Yesterday, Deputy Secretary of Education Dr. Eugene Hickok answered questions from around the country on the White Houses interactive online forum, "Ask the White House." The following are excerpts from the discussion:
Val, from Petaluma [California] writes: Could you please explain the country's need for math and science teachers projected for the next 5 to 10 years ?
Dr. Eugene Hickok: There is no doubt about the fact that this nation will need more teachers in math and science in the coming five to ten years. We are a knowledge-driven economy; we are quickly becoming a technology driven economy; we are an international economic competitor; and the jobs of the future will require skills and a knowledge base that we are only now beginning to understand. It is essential that more of our young people enter the workforce with advanced skills in math and science. That is only possible of course if they take math and science courses in K-12 and postsecondary that give them those skills. And of course, those courses are only available if we have enough highly qualified math and science teachers. It is difficult to overstate how important this is to the national economy, to our nation's security and potentially to the fulfillment of young people's highest expectations for the future.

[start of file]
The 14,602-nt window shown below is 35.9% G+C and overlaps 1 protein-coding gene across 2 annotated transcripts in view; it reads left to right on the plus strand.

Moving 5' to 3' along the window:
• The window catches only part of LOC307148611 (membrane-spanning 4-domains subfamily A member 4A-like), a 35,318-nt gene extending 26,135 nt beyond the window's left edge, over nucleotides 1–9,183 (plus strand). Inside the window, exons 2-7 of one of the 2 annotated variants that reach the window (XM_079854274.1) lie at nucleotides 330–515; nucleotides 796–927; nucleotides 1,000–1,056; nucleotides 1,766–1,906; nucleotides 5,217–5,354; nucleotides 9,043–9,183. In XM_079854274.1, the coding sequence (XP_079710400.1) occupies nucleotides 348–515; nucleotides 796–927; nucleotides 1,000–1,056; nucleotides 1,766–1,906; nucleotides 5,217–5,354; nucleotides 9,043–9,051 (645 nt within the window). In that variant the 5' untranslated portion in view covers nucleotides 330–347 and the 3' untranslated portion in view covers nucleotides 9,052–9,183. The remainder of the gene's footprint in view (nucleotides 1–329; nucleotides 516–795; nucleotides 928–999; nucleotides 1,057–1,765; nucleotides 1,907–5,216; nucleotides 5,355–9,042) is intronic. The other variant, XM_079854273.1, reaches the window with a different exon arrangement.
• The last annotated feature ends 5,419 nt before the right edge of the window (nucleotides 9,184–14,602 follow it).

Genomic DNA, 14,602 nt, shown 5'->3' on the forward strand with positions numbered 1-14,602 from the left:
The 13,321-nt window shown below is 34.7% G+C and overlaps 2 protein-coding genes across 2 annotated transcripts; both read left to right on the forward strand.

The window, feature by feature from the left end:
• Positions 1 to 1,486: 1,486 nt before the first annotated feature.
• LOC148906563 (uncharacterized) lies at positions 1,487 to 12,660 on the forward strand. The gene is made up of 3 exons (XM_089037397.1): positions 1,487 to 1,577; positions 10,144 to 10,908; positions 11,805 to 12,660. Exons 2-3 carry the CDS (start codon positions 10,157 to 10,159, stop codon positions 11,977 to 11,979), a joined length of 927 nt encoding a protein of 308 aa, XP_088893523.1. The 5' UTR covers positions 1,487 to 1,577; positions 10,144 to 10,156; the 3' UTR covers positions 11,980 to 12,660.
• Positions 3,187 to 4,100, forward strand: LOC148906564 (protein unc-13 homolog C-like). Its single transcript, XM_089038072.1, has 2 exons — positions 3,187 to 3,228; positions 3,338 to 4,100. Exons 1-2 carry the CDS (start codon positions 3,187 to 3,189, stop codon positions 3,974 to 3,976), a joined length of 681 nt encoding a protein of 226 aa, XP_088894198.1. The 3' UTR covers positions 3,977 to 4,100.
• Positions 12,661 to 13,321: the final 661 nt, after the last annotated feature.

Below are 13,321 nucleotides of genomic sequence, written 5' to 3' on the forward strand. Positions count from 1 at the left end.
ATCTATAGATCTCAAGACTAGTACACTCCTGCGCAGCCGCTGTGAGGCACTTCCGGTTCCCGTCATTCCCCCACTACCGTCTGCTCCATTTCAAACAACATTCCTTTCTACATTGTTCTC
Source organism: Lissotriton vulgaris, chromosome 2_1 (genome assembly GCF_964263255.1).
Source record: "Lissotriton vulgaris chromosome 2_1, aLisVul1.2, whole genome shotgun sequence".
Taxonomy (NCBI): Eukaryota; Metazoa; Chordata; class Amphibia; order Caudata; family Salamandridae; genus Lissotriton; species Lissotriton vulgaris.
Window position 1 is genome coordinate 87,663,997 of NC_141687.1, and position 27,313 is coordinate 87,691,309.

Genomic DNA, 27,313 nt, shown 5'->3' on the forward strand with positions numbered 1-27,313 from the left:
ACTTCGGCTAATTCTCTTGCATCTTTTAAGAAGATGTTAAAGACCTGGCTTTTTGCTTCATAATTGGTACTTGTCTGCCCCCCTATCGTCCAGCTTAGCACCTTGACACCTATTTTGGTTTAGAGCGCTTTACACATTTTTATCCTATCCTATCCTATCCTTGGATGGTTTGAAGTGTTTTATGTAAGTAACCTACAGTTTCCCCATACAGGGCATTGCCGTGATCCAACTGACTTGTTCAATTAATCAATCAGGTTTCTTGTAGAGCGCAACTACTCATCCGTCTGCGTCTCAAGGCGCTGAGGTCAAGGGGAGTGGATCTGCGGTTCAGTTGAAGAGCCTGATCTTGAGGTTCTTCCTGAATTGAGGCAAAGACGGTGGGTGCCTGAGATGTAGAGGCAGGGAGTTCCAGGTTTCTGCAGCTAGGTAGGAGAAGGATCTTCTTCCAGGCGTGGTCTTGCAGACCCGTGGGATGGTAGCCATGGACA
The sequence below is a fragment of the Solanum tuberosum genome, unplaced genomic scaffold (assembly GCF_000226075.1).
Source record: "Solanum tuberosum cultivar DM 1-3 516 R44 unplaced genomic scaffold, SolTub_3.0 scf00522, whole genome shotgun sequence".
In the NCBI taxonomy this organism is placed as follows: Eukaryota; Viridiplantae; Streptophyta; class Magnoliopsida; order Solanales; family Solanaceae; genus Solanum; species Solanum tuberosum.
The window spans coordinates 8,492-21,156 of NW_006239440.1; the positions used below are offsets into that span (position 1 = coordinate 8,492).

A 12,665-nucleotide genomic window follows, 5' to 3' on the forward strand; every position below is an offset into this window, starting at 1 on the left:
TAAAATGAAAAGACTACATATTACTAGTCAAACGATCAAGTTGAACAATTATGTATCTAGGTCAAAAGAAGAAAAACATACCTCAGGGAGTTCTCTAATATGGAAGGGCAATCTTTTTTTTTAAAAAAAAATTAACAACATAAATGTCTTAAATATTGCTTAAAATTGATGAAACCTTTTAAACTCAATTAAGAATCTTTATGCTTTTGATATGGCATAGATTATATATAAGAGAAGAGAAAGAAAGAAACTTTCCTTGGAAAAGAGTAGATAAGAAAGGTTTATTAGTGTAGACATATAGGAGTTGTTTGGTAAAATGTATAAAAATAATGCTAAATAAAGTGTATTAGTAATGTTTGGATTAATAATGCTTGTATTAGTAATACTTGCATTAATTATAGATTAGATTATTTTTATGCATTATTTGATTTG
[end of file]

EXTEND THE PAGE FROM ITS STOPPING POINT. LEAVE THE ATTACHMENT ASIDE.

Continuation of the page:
Mark, from Omaha, Nebraska writes: Why does one state get more federal aid for schools than other states? I understand the idea of population, but more is spent per child in one state than another. Why is that?
Dr. Eugene Hickok: Most federal taxpayer money going to states for public education [is] distributed based upon complex formulas that are defined in statutes. Most of it is targeted at low-income, high-risk populations [taking] into consideration [census] data, welfare data and other indicators of wealth and population. The purpose of the statute is to make sure that dollars go where the need is greatest. And that formula is updated every year.
Carter, from Michigan writes: What has the No Child Left Behind program done for education?
Dr. Eugene Hickok: That is the right question to ask. The No Child Left Behind Act emphasizes four important principles: Accountability, Flexibility, Empowering parents, [and] Evidenced based research. All four are necessary to improve American education. The first two are all about making sure we know about how our schools are doing - and eradicating the achievement gap. The [third] principle is making sure that students and parents have options when schools aren't successful. As we implement the law, flexibility is important so that state and local decision makers can exercise local discretion. And evidenced based decision making is important to making sure that public policy is sound. This law which has been in place since Jan 2002 is already making a big difference across the country.
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